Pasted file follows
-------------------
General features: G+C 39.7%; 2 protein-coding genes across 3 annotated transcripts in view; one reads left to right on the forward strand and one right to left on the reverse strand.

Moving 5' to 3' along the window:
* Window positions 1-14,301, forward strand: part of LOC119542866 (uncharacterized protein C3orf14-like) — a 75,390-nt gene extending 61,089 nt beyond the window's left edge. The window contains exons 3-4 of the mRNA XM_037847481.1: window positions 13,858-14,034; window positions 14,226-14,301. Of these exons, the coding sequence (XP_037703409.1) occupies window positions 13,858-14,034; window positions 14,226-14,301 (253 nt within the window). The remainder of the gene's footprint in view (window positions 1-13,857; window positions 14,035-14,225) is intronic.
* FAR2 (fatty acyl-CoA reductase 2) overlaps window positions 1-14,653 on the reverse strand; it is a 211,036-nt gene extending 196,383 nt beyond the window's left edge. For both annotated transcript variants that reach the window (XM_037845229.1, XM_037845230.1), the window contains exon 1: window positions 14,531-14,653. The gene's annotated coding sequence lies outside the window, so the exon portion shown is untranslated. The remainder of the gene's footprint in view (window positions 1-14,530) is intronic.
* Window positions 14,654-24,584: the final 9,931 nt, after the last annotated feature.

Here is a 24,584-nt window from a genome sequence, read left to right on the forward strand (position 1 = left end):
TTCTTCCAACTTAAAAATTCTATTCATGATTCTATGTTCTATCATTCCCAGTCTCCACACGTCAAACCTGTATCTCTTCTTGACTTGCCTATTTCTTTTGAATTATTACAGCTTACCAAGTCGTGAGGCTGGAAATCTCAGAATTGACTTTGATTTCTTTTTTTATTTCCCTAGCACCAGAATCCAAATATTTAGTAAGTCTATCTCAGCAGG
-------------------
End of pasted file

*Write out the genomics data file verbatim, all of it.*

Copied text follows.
General features: G+C 39.7%; 2 protein-coding genes across 3 annotated transcripts in view; one reads left to right on the forward strand and one right to left on the reverse strand.

Moving 5' to 3' along the window:
* Window positions 1-14,301, forward strand: part of LOC119542866 (uncharacterized protein C3orf14-like) — a 75,390-nt gene extending 61,089 nt beyond the window's left edge. The window contains exons 3-4 of the mRNA XM_037847481.1: window positions 13,858-14,034; window positions 14,226-14,301. Of these exons, the coding sequence (XP_037703409.1) occupies window positions 13,858-14,034; window positions 14,226-14,301 (253 nt within the window). The remainder of the gene's footprint in view (window positions 1-13,857; window positions 14,035-14,225) is intronic.
* FAR2 (fatty acyl-CoA reductase 2) overlaps window positions 1-14,653 on the reverse strand; it is a 211,036-nt gene extending 196,383 nt beyond the window's left edge. For both annotated transcript variants that reach the window (XM_037845229.1, XM_037845230.1), the window contains exon 1: window positions 14,531-14,653. The gene's annotated coding sequence lies outside the window, so the exon portion shown is untranslated. The remainder of the gene's footprint in view (window positions 1-14,530) is intronic.
* Window positions 14,654-24,584: the final 9,931 nt, after the last annotated feature.

Here is a 24,584-nt window from a genome sequence, read left to right on the forward strand (position 1 = left end):
TTCTTCCAACTTAAAAATTCTATTCATGATTCTATGTTCTATCATTCCCAGTCTCCACACGTCAAACCTGTATCTCTTCTTGACTTGCCTATTTCTTTTGAATTATTACAGCTTACCAAGTCGTGAGGCTGGAAATCTCAGAATTGACTTTGATTTCTTTTTTTATTTCCCTAGCACCAGAATCCAAATATTTAGTAAGTCTATCTCAGCAGG